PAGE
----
From Northwest to Midwest, Chick and Aggie Sweeney Welcome New Adventures
Chick and Aggie Sweeney enjoying the sun and surf on Kauai, Hawaii, 2019.
Chick and Aggie Sweeney are living proof you don’t need to be a regular visitor to campus to remain closely connected to Rose-Hulman.
The couple, who met at an ATO fraternity party in 1971, have enjoyed successful careers spanning two countries and several cities, but they have never forgotten Chick’s alma mater and have kept their connection to the Institute alive for more than 40 years through annual gifts and, more recently, a charitable gift annuity.
“I thrived in the smaller campus setting and the personal attention that you could get in the classroom at Rose,” Chick says. “My professors knew me and were truly interested in my academic achievements.”
Chick grew up near Indianapolis in Beech Grove, Indiana, and knew he wanted to be an engineer by the seventh grade. Aggie grew up in Valparaiso and attended Indiana State University. They met during Chick’s senior year when Aggie was starting her education in social work and, later, public administration. Both earned master’s degrees in Colorado, and the couple married on New Year’s Day 1975. They started their lives together in Vancouver, British Columbia, where Chick began a career as a civil engineer for Western Canada Hydraulic Laboratories. Several mergers, acquisitions, and promotions later, Chick and Aggie would eventually land in Seattle, where they raised two children and made their marks personally and professionally.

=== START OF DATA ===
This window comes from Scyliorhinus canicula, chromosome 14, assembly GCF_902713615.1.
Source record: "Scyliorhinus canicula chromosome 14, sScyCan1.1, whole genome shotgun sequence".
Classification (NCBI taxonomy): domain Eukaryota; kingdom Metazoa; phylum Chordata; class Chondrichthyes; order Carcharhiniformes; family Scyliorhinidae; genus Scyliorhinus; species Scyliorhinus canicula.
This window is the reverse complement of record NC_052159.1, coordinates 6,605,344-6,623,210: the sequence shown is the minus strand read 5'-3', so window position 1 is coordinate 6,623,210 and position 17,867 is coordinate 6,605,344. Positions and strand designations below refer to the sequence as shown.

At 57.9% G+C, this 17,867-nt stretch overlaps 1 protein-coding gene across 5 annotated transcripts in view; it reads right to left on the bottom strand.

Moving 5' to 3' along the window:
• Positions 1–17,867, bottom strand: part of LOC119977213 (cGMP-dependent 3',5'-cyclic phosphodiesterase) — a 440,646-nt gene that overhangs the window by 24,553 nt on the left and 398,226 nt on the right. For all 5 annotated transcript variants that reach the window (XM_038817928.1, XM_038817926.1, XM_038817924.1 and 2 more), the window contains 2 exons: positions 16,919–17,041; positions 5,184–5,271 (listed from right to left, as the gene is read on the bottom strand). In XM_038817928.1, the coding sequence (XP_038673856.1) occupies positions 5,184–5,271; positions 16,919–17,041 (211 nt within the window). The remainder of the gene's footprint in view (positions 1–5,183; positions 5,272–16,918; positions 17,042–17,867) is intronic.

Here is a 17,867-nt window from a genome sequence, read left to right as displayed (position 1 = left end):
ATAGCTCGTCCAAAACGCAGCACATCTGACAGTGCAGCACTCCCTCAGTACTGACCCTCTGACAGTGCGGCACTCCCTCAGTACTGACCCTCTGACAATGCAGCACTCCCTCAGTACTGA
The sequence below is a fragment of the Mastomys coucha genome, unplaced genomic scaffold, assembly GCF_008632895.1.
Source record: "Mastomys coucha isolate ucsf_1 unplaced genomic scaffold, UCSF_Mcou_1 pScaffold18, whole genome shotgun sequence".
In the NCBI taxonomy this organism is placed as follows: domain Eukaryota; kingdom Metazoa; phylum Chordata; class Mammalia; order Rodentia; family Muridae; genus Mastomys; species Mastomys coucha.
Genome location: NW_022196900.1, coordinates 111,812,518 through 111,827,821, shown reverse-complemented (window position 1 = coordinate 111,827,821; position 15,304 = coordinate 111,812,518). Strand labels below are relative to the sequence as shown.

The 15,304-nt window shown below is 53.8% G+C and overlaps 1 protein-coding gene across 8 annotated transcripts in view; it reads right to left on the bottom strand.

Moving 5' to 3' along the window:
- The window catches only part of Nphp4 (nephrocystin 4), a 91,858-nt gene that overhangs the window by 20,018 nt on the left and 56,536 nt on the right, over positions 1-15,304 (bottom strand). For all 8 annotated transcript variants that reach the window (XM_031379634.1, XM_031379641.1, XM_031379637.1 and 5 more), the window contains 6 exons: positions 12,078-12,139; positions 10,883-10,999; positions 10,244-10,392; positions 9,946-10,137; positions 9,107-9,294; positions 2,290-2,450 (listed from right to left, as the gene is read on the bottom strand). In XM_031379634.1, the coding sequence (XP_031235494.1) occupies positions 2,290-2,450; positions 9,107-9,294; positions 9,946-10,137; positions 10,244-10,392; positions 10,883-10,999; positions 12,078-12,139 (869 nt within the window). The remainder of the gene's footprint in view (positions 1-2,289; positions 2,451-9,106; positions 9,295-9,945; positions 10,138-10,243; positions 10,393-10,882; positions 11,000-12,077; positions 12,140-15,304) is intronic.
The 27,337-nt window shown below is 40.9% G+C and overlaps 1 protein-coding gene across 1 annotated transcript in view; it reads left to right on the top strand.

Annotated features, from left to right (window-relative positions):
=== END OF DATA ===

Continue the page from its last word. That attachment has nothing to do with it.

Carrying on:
With more than 400 projects to his name, Chick is a recognized expert in applying field data collection programs and both physical and computer-based hydraulic models to solve facility site selection, design, and permitting problems. His work has included dams, fisheries, hydroelectric projects, fossil fuel and nuclear power plants, flood control, irrigation projects, harbors, riving training works, and water supply and sewage treatment plants, to name only some. Early in his career he was named a Rose-Hulman Distinguished Young Alumnus and earned many professional distinctions, including the Pamela E. Klatt award for outstanding service to the hydropower industry in 2015.
Through all of this Chick and Aggie never forgot Rose-Hulman, which Chick credits for giving him the logical-thinking and problem-solving skills that have aided him throughout his career. Chick can also not forget the personal attention he received from the late Ron Reeves, vice president for development, who helped him secure the scholarships he needed to complete his senior year.
Recently retired and relocated to Warsaw, Indiana, to be closer to family, Chick and Aggie are facing the future as a “blank slate,” Chick says. He’d be surprised if Aggie doesn’t end up deeply involved in nonprofit work, an industry in which she has served as an executive director, consultant, and business owner. As for Chick, the future is a little more uncertain.
“I’m still trying to decide what I want to be when I grow up,” he says.
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